Alice and Calvin Trillin's Reflections on Life with Cancer
I’m completely knocked out by Calvin Trillin’s posthumous love letter to his wife Alice in this week’s New Yorker. Alice Trillin, who died in 2001, 25 years after her lung cancer surgery, was given a 10 percent chance of surviving beyond a year or two. A non-smoker, she defied those odds long enough to raise her daughters, who were four and seven at the time, to participate in a long and happy marriage, to accomplish important work as an English professor, and to be an advocate for other people suffering from cancer. Ironically, her heart was eventually destroyed by the radiation treatments that had saved her life, or as Trillin writes: “In other words, you could say she died of the treatment, rather than the disease.” But the treatment gave her those 25 years, which according to her husband, she would have seen as a great deal.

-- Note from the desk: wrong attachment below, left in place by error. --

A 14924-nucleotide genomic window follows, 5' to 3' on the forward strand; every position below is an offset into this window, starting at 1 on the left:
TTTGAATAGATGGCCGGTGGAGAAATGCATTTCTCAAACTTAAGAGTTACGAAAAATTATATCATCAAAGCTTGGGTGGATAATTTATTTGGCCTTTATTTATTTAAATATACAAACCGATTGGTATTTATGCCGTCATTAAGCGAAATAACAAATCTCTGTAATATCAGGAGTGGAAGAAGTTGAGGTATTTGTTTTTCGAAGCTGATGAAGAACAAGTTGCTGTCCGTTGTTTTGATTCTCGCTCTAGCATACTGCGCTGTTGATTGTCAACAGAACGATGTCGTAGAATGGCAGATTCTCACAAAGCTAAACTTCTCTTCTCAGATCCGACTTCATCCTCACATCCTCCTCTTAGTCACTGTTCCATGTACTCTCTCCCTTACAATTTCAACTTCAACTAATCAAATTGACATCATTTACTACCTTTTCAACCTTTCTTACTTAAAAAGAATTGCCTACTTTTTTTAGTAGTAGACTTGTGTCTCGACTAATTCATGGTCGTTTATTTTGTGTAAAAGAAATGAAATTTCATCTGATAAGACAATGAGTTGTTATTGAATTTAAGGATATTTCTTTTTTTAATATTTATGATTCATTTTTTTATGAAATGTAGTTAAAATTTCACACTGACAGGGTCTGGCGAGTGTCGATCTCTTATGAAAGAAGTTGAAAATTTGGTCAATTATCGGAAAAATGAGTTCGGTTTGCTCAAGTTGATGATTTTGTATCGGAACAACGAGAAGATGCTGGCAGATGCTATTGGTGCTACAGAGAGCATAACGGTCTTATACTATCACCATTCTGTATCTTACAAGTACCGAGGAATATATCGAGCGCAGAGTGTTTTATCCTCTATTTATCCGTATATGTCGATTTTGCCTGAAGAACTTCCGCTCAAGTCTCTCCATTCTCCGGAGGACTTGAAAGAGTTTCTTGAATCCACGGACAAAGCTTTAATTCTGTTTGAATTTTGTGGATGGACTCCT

Among the many wise words Trillin attributes to Alice is that “….the measure of how you held up in the face of a life-threatening illness was not how much you changed but how much you stayed the same, in control of your own identity.” He really nails that. I’m not sure I could have articulated that thought so well, but I couldn’t agree more. It’s why I hate being called a survivor, and why I cringe whenever someone else thinks having cancer is the main part of my identity. It’s not. Having had cancer is not who I am, it’s just something that happened to me. It’s part of my life experience, and I can’t deny it away, but it’s not primarily how I view myself. Wife, mother, daughter, sister, friend, writer, are much higher up on my list of identifying characteristics.
Trillin also mentions how his wife was stunned when, after a speech, a medical student asked: if she knew she would recover and have a normal life span, would she have chosen the cancer experience? Trillin doesn’t give Alice’s answer. I don’t presume to know what Alice would have said, but I certainly know my answer. Definitely not. Whatever hard-won wisdom I gained wasn’t worth the pain and suffering. Does anyone, except for a naive medical student, actually think there is some benefit to having cancer? I’ve read and heard about people who say that having cancer was a great wake-up call, and that it helped them live their life in a fuller way. Those kinds of comments completely mystify me. I'd be interested to know what Alice thought.
Published On: March 23, 2006